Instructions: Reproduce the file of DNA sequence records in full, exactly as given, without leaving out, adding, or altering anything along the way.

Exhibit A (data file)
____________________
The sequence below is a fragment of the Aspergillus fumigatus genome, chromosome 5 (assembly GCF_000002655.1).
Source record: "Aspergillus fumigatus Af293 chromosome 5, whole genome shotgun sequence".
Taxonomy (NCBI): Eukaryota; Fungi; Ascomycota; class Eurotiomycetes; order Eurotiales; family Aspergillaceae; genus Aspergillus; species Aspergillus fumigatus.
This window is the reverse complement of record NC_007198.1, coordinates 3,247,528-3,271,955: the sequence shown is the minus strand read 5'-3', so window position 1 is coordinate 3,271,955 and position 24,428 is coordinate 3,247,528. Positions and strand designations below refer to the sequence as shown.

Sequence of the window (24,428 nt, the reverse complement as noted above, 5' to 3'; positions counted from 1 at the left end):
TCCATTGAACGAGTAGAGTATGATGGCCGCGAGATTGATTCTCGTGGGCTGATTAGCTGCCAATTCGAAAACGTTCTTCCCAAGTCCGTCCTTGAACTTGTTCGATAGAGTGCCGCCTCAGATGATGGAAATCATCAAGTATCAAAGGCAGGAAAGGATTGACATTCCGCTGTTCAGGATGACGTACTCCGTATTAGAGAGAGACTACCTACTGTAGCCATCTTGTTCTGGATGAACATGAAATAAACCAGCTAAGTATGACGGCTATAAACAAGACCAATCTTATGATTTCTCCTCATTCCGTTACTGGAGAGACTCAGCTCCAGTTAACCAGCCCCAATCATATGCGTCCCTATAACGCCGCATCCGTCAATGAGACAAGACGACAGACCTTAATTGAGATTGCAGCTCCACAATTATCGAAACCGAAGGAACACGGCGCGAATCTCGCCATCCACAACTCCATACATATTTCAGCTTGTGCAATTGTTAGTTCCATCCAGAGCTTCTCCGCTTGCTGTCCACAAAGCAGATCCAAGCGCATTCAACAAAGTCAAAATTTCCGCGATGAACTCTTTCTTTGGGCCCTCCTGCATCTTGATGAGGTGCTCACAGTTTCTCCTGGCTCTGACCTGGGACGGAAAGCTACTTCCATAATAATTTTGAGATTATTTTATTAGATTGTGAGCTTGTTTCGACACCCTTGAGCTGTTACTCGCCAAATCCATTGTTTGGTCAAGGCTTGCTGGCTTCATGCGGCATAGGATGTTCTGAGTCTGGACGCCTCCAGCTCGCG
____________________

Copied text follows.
The sequence below is a fragment of the Aspergillus fumigatus genome, chromosome 5 (assembly GCF_000002655.1).
Source record: "Aspergillus fumigatus Af293 chromosome 5, whole genome shotgun sequence".
Taxonomy (NCBI): Eukaryota; Fungi; Ascomycota; class Eurotiomycetes; order Eurotiales; family Aspergillaceae; genus Aspergillus; species Aspergillus fumigatus.
This window is the reverse complement of record NC_007198.1, coordinates 3,247,528-3,271,955: the sequence shown is the minus strand read 5'-3', so window position 1 is coordinate 3,271,955 and position 24,428 is coordinate 3,247,528. Positions and strand designations below refer to the sequence as shown.

Sequence of the window (24,428 nt, the reverse complement as noted above, 5' to 3'; positions counted from 1 at the left end):
TCCATTGAACGAGTAGAGTATGATGGCCGCGAGATTGATTCTCGTGGGCTGATTAGCTGCCAATTCGAAAACGTTCTTCCCAAGTCCGTCCTTGAACTTGTTCGATAGAGTGCCGCCTCAGATGATGGAAATCATCAAGTATCAAAGGCAGGAAAGGATTGACATTCCGCTGTTCAGGATGACGTACTCCGTATTAGAGAGAGACTACCTACTGTAGCCATCTTGTTCTGGATGAACATGAAATAAACCAGCTAAGTATGACGGCTATAAACAAGACCAATCTTATGATTTCTCCTCATTCCGTTACTGGAGAGACTCAGCTCCAGTTAACCAGCCCCAATCATATGCGTCCCTATAACGCCGCATCCGTCAATGAGACAAGACGACAGACCTTAATTGAGATTGCAGCTCCACAATTATCGAAACCGAAGGAACACGGCGCGAATCTCGCCATCCACAACTCCATACATATTTCAGCTTGTGCAATTGTTAGTTCCATCCAGAGCTTCTCCGCTTGCTGTCCACAAAGCAGATCCAAGCGCATTCAACAAAGTCAAAATTTCCGCGATGAACTCTTTCTTTGGGCCCTCCTGCATCTTGATGAGGTGCTCACAGTTTCTCCTGGCTCTGACCTGGGACGGAAAGCTACTTCCATAATAATTTTGAGATTATTTTATTAGATTGTGAGCTTGTTTCGACACCCTTGAGCTGTTACTCGCCAAATCCATTGTTTGGTCAAGGCTTGCTGGCTTCATGCGGCATAGGATGTTCTGAGTCTGGACGCCTCCAGCTCGCG